In case of a finite producer, the producer ends the stream with a complete message signaling all its subscribers that the stream finished.
With the concept out of the way, let’s look at the code for a producer: (I will not include the complete message in the code since you can imagine a complete method on the subscriber. There is no magic there.)
As you can see the producer sends — in my case — frames to the subscriber and the subscriber returns whether or not the producer can send more messages. In this implementation the producer provides a callback to the subscriber with every event. It is the subscriber’s responsibility to save the callback if it wants to able to restart the producer.
This subscriber contains a queue to hold elements while they are processing on the gpu. Based on the queue the subscriber can easily detect whether or not it can handle more elements at the current time.
If the subscriber can not handle more elements, it will save the producer’s callback in the drainHandler property. Once the gpu routine is finished and the queue is reduced, the callback will be executed and the producer can start sending messages again.
The final piece to the puzzle is a simple operator. The nice thing about a simple synchronous operator is that you do not need to concern yourself with the callback of the producer. You can just pass that along to the next subscriber since the operator does not hold a queue on its own.
Important note: You will want to schedule the execution of the drainHandler on the main thread (with DispatchQueue.main.async) in order to not get into callback hell with multi-threading. Otherwise it is possible that you fill a queue in a callback handler but you are still stuck in a method on a different thread which assumes that the queue is empty. Finding these errors really takes some time and is not worth the hassle.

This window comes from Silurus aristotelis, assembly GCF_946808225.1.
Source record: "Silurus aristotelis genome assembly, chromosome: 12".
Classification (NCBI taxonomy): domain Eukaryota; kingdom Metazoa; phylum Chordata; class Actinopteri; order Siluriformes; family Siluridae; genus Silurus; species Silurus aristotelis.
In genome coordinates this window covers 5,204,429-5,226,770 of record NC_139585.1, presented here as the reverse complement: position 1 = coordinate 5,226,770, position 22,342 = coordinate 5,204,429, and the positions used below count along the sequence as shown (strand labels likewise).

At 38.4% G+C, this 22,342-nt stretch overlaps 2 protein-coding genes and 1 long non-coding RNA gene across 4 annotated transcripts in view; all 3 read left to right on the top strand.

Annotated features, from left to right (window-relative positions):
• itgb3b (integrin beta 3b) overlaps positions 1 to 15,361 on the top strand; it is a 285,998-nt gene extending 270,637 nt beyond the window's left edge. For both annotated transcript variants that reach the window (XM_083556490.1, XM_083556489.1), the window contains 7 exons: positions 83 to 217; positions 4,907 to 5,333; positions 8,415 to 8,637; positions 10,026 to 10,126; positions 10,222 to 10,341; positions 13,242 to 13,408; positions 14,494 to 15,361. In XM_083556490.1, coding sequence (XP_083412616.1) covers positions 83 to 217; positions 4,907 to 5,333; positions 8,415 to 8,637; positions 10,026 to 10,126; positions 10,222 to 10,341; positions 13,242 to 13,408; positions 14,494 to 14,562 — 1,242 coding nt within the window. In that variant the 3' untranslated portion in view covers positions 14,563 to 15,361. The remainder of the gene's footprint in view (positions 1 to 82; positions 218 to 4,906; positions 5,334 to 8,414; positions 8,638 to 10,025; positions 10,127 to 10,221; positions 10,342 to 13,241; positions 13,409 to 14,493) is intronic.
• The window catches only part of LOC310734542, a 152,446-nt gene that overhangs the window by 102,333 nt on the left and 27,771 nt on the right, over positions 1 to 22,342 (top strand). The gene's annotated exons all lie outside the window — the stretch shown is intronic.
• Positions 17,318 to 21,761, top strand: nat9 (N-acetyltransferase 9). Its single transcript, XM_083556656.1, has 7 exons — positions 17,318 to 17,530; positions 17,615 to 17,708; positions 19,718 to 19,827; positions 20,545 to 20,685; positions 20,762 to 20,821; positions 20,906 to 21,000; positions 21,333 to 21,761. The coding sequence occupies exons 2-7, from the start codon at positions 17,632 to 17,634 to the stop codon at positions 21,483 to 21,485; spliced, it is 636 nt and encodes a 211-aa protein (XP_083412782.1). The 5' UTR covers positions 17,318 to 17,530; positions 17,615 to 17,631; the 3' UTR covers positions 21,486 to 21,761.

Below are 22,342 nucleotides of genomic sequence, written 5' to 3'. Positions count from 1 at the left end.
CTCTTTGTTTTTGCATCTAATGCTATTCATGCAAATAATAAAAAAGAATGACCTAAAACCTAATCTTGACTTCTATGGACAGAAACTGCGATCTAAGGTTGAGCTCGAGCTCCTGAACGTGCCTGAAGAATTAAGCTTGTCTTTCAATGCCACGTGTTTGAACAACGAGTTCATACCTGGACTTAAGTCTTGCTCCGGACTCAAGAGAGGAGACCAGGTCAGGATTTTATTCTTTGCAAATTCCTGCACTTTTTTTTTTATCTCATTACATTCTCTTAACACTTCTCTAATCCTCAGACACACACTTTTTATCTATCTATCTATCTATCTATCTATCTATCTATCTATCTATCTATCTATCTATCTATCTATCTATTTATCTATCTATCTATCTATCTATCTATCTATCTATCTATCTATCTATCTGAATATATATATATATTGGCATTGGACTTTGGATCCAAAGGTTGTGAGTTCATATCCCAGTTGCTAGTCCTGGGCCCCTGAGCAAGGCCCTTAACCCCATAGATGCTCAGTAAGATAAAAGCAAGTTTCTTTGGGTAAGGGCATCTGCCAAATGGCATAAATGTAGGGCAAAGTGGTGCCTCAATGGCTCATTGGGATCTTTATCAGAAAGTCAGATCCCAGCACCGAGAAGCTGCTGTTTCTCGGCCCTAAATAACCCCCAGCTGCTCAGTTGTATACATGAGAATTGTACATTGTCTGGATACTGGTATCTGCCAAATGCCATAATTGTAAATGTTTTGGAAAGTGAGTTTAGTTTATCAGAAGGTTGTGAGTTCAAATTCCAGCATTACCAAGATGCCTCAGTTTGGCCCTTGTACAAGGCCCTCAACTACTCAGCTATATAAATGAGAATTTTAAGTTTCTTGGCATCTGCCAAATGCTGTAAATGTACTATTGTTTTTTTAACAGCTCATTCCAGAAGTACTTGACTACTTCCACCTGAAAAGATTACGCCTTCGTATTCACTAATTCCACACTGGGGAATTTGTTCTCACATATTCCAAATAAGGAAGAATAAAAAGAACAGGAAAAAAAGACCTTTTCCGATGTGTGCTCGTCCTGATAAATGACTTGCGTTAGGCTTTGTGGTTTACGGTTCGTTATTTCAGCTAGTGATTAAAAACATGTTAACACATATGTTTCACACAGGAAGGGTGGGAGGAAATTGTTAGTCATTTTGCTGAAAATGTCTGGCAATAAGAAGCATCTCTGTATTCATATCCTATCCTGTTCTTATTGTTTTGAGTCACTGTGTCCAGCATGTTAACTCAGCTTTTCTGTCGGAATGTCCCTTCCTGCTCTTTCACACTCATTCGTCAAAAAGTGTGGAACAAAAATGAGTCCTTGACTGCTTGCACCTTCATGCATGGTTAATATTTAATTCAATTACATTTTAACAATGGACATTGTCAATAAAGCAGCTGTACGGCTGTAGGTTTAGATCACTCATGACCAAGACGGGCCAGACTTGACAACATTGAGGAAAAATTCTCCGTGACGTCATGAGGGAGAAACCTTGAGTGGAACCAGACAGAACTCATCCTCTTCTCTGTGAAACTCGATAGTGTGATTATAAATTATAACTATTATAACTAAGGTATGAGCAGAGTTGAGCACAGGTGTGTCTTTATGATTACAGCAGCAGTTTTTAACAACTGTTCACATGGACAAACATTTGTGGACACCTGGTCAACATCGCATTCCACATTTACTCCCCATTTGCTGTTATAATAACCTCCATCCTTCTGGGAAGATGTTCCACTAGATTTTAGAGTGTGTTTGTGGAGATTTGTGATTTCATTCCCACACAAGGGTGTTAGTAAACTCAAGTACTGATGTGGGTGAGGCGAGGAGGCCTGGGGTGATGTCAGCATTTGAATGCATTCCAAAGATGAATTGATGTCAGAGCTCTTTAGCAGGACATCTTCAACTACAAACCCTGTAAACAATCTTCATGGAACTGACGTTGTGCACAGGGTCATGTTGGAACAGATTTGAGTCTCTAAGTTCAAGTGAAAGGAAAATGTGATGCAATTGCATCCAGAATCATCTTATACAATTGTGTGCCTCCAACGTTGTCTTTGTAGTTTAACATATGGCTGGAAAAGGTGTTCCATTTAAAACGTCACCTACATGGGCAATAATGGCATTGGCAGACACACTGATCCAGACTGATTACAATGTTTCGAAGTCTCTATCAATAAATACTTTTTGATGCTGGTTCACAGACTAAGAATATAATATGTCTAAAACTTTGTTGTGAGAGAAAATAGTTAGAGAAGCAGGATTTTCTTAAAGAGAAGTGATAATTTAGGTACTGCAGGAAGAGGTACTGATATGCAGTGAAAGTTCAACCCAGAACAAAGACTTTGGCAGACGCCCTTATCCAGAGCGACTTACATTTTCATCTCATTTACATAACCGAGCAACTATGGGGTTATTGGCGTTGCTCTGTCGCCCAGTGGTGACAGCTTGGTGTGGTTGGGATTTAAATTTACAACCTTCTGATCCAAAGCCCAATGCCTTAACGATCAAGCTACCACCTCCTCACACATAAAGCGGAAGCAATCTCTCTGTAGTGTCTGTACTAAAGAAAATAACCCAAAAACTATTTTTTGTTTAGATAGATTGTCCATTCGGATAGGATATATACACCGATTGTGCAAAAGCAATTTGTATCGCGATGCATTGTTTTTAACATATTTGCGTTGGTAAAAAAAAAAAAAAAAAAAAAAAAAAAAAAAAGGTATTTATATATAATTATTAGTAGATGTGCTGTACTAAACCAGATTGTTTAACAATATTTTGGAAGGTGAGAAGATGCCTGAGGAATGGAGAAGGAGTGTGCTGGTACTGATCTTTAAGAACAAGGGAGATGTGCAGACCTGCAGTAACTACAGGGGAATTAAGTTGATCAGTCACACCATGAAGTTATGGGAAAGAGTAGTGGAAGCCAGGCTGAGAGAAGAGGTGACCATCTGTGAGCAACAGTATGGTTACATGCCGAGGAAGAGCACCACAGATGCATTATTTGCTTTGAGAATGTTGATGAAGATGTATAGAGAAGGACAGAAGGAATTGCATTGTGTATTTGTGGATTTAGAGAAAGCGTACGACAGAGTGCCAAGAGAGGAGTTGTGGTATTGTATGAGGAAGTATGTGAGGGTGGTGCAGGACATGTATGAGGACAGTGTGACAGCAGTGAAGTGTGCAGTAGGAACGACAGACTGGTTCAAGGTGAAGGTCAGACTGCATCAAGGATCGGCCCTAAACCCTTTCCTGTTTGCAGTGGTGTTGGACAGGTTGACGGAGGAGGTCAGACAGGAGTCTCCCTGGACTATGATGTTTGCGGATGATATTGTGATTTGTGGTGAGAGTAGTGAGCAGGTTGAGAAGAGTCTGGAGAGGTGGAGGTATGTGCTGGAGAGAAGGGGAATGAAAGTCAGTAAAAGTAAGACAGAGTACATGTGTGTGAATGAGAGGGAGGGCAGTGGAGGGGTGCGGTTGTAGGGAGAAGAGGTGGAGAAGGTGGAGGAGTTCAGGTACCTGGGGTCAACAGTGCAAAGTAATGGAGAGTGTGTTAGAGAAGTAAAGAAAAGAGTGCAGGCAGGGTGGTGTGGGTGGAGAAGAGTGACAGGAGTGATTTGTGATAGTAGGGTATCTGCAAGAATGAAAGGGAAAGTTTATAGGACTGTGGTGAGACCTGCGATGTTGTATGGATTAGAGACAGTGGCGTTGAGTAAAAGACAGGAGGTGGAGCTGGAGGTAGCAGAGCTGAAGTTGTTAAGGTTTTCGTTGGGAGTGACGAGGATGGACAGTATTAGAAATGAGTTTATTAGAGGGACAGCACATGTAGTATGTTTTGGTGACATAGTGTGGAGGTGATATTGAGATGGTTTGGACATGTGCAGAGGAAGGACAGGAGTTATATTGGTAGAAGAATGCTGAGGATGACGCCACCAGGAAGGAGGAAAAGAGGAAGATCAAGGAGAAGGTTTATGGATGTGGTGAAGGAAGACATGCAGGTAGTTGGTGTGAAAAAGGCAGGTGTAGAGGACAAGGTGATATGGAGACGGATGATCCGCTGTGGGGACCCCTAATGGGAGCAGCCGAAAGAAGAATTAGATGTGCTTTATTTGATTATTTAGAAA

Is this actually a good idea?
To make it short: I don’t have a definite answer to this question. It works well for me and it is a lot more efficient than the naïve approach. But would I have known who complex this system is, I would have implemented an easier one. Nevertheless, since I already did the work, I am going to keep it.
One of the benefits is that the stream’s implementation facilitates using many different producer, subscriber and operators. For example, here is a diagram of a part of my solution:
Pros: what are the benefits of this implementation?
It solves the 3 problems I set out to solve:
- ✅ Order of process steps in code equals the logical order
- ✅ No processing steps are hidden by control flow
- ✅ No busy waiting
And there are some more benefits:
- Clean code
- Clear way to extend and alter the process later on
- Does not use a battle tested library
- Difficult to develop since you need to make sure that no events are lost somewhere in the stream. (Unit test!!!)
- Lots of boilerplate code especially if you want objects which combine multiple streams and act as a publisher.
- Determining whether or not a operator is completed needs some thinking to get right. This is a lot more complex than I first expected.
- You are potentially running into callback hell.
- If you don’t schedule every operator on the same thread you get funny errors. E.g. a queue being full even though you just checked it is empty, reordered messages, etc.
Alternatives to implementing streams yourself:
- Apple’s Combine Framework
- Push-only streams
- Pull-only streams (This is what I would try if I were to re-implement the workflow and I could not use Apple’s Combine Framework.)
- RxSwift (There are a lot of sites out there which only mention back pressure with the terms: “we will not go into details here since this has been solved in many other articles”. However, none of the articles I found really solved the problem.)
I hope you enjoyed the article 🎉